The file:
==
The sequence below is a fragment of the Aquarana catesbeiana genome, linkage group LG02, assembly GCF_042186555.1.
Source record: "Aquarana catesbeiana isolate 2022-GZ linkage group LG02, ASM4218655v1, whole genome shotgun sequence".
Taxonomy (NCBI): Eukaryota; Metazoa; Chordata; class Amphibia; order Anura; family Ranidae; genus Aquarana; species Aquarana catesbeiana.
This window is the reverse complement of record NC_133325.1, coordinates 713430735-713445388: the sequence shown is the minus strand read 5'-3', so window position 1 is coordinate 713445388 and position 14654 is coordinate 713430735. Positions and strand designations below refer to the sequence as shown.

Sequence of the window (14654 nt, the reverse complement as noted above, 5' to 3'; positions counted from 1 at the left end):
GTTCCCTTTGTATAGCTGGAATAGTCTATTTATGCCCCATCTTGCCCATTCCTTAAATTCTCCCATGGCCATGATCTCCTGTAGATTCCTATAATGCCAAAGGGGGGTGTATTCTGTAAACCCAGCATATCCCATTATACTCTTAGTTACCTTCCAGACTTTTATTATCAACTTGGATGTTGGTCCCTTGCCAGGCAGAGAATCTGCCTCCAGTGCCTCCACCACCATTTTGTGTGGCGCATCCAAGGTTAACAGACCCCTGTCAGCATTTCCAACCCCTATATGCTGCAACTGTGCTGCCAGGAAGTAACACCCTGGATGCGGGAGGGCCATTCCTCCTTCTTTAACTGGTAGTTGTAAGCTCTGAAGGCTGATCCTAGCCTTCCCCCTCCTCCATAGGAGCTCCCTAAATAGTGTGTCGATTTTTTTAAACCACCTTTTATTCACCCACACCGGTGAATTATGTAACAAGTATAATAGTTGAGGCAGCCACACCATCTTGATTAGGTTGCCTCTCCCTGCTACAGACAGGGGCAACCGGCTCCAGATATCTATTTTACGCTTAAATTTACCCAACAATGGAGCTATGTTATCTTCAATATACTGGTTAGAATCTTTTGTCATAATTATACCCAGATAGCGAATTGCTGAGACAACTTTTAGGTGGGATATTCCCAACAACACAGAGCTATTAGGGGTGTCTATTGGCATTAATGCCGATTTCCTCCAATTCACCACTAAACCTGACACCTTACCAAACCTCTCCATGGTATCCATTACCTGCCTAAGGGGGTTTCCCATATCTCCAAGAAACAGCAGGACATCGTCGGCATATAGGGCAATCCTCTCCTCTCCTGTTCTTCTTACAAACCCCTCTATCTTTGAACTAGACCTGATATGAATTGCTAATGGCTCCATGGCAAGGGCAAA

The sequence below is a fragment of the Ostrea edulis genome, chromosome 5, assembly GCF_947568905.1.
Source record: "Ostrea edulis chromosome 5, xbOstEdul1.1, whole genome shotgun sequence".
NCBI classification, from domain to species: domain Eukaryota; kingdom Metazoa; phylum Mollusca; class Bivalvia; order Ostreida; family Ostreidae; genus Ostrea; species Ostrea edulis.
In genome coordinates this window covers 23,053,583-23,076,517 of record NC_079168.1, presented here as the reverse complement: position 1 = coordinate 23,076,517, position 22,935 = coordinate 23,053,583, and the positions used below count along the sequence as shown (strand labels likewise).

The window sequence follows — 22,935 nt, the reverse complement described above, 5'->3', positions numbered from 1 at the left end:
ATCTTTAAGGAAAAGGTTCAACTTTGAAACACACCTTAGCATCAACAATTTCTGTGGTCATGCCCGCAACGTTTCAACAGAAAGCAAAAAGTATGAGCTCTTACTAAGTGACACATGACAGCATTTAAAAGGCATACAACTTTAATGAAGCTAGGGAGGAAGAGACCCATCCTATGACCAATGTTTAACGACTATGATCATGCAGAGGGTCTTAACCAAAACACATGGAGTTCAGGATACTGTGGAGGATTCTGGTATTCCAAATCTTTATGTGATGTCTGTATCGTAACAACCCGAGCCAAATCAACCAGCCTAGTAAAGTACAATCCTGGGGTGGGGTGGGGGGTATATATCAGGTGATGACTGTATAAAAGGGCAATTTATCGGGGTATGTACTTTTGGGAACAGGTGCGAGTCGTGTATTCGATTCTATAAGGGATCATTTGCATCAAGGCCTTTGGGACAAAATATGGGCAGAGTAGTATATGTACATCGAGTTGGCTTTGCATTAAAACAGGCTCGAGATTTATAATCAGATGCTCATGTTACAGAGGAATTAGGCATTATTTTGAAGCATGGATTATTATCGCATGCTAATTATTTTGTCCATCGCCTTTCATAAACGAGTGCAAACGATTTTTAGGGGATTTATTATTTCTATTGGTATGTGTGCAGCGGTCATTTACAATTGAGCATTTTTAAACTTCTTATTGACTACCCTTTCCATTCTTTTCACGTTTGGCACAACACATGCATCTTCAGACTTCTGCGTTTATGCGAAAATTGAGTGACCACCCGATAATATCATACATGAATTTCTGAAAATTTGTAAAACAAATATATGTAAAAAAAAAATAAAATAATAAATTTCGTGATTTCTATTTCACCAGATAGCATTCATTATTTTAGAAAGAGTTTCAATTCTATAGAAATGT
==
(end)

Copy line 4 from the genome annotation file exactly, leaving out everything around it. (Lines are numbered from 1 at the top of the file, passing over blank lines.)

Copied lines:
This window is the reverse complement of record NC_133325.1, coordinates 713430735-713445388: the sequence shown is the minus strand read 5'-3', so window position 1 is coordinate 713445388 and position 14654 is coordinate 713430735. Positions and strand designations below refer to the sequence as shown.